That leads to the news that Messing has been ordered by her doctors to stay off her feet for the remainder of her pregnancy according to multiple sources including TVGuide.com and Zap2it. Apparently, she isn’t ill or in any danger, the order is primarily precautionary. Nonetheless, this is significant because Messing and her character, Grace, will be missing the final four episodes of the season, including (SLIGHT SPOILERS AHEAD .) Karen’s (Megan Mullally) season ending wedding to Lyle Finster (Guest Star: John Cleese). Apparently, Grace will be written out of those episodes and the explanation will be that she has fallen ill and unable to attend any events surrounding the ceremony.

***But I LIKE Briscoe!!! – According to E! Online, Jerry Orbach will be leaving NBC’s original “Law & Order” at the end of this season. Orbach, who plays the funny, sarcastic, yet tough, detective, Lenny Briscoe, has the distinction of having the longest tenure with the show, an impressive 12 of the 14 years the show has been on the air.

Unfortunately, the show will lose one of its best cast members, but there is a strong possibility that Orbach will resurface on the 4th edition of “Law & Order” franchise, titled “Trial by Jury.” The newest show will be a “modern day ‘Perry Mason'” and focus on the trial aspect of the criminal justice system according to the E! Online article. The casting hasn’t been confirmed yet and it is unclear how Orbach will reprise the Detective Briscoe character in the show, especially since it’s a show that will focus on trials instead of criminal capture. I hope he isn’t going too far away I like him too much.

CLOSING CREDITS: Is “Dream Job” a good thing for ESPN? I’m still not sure

Last Sunday, ESPN’s newest attempt to branch out from strictly sports related programming, “Dream Job” ended with University of Missouri journalism student, Mike Hall, winning the one year contract to be an on air broadcast talent. Hall won the competition after being one of more than 10,000 people who answered the initial casting call and being the “last man standing” after the field was narrowed down to 12 finalists who were eliminated one or two at a time for the last six weeks.

With Hall’s victory, he was awarded a brand new Mazda 3 automobile and, after answering a series of easy trivia questions during a “Sportscenter” segment, a handsome annual salary of $95,000. Not bad for a journalism major just finishing up his Bachelor’s Degree.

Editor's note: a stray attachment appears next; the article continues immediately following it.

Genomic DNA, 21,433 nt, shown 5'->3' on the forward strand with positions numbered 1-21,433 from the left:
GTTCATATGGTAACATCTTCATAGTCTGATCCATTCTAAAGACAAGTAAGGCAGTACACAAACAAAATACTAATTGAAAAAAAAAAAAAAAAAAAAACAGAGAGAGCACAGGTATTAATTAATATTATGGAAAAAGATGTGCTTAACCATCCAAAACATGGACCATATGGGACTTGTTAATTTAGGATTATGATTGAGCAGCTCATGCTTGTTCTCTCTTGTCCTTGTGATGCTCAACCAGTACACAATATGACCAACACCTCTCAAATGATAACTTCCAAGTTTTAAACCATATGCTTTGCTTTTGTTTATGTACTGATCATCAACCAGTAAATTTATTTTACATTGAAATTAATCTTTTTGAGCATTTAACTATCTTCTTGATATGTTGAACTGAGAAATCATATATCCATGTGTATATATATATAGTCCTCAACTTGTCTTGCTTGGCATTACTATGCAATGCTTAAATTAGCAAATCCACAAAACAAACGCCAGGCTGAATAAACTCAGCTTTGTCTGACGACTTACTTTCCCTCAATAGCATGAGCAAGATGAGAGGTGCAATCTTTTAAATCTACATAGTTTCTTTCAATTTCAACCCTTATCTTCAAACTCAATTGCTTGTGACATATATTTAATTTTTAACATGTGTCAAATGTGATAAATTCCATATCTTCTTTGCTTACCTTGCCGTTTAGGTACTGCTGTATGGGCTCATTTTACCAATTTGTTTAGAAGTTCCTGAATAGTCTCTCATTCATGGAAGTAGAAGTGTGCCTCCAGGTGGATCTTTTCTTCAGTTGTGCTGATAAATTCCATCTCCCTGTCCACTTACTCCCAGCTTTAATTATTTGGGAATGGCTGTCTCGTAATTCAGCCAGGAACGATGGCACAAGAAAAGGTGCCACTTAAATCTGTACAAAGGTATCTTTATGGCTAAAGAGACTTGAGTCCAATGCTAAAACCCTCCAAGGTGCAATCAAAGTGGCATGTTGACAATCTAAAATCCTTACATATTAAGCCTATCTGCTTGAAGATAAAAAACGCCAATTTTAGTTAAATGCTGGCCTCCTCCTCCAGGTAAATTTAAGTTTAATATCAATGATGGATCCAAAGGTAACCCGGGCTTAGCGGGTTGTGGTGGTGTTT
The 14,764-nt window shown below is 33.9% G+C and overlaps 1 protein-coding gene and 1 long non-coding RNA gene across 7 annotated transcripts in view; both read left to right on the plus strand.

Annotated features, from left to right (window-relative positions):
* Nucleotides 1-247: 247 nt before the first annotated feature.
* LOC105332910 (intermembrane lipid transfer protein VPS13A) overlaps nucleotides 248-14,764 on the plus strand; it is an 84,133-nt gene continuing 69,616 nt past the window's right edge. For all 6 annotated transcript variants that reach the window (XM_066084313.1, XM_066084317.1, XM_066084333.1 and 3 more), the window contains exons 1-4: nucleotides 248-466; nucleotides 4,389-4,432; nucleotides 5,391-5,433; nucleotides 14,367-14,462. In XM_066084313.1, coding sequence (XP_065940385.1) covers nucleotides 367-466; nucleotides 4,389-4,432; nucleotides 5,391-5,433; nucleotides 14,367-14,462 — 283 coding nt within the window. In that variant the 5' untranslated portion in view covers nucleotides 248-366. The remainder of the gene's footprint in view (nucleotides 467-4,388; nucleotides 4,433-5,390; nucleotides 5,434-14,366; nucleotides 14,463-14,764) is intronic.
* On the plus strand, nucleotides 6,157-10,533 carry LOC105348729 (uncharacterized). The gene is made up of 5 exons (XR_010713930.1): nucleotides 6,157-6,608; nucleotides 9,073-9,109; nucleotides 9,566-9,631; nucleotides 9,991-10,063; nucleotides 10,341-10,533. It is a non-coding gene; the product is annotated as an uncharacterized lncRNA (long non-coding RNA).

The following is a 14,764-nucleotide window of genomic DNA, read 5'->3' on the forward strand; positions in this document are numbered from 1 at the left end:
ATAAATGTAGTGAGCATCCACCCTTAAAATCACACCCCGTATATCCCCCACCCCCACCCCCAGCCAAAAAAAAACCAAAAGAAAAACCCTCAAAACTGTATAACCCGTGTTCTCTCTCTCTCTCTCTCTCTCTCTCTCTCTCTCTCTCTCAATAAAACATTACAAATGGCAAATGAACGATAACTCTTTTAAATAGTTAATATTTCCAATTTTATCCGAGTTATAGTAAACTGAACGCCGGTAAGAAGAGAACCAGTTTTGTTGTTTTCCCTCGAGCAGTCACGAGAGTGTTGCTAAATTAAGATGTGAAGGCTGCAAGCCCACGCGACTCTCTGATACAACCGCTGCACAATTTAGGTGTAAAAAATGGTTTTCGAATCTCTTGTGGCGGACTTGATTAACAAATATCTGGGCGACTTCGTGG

It could be argued that Hall was not the only winner of the “Dream Job” competition. After all, Mark Shapiro, ESPN’s Executive Vice-President of Original Programming was quoted in a Los Angeles Daily News article saying that the “buzz and the ratings were beyond our expectations” (the two-hour finale averaged more than one million viewers, a rating boom for the all sports network). Shapiro also stated that they plan on doing a “Dream Job II” but didn’t say the next contest would necessarily award a position as a “Sportscenter” anchor, but perhaps a play-by-play role instead.

So, here we are ESPN is happy, the viewing public seems to be pretty happy since more people tuned into the all sports network during that timeslot, and Mike Hall is probably still walking on the clouds as he finishes his degree in Missouri. So, everything is great and worked out wonderfully, right?

I’m still not sure

There were some outstanding aspects about the show that I could really appreciate and respect. However, the show is far from perfect and leads me to believe that problems could arise down the line if the network continues with this glorified talent contest

But the good first

If there is one thing I can’t stand about “American Idol” it is the absolute triviality of the show and the treatment of its talent. When I say that, I refer to two separate issues that make the show less about the music making process and more about putting on the best, (and the tackiest) show possible. First, I get extraordinarily annoyed at the fact that the judges, Simon, Paula, Randy rarely offer any real constructive feedback to the people on stage singing their hearts out. Randy often makes dopey comments trying to sound like a witty, happening music executive attempting to infuse some ebonics into his speech when he says things like “It was aiiight, but I just wasn’t feelin’ it tonight.” What the hell does that mean? Then boy toy Ryan Seacrest asks what that is supposed to mean and what he can do to perform better and Randy will say something like “Well, he’s just gotta sing better dog.” How is that constructive to the contestant trying to be a professional singer? Then, after Paula offers some fluffy comments that don’t mean much, Simon usually says something completely demeaning after the singer gave a performance that most of the audience liked just to show he seems to know that the “it” factor is. None of the comments are helpful and very few of them are constructive in any way. This angers me.

Second, the “American Idol” producers seem to pay very little respect to the singing and “creating” process. When a competitor is about to go on stage, a video package is usually run showing approximately 3.5 seconds of real preparation time as he/she works with a vocal coach of some kind. The producers don’t pay any respect to the work and preparation it takes for the different competitors to try and become a successful singer. Instead, they focus on the performances themselves on a bright stage and ask the audience, 28 million viewers strong, to vote for their favorite performer. That’s a pretty difficult task considering everyone generally sounds the same and there were very few valuable comments to separate them.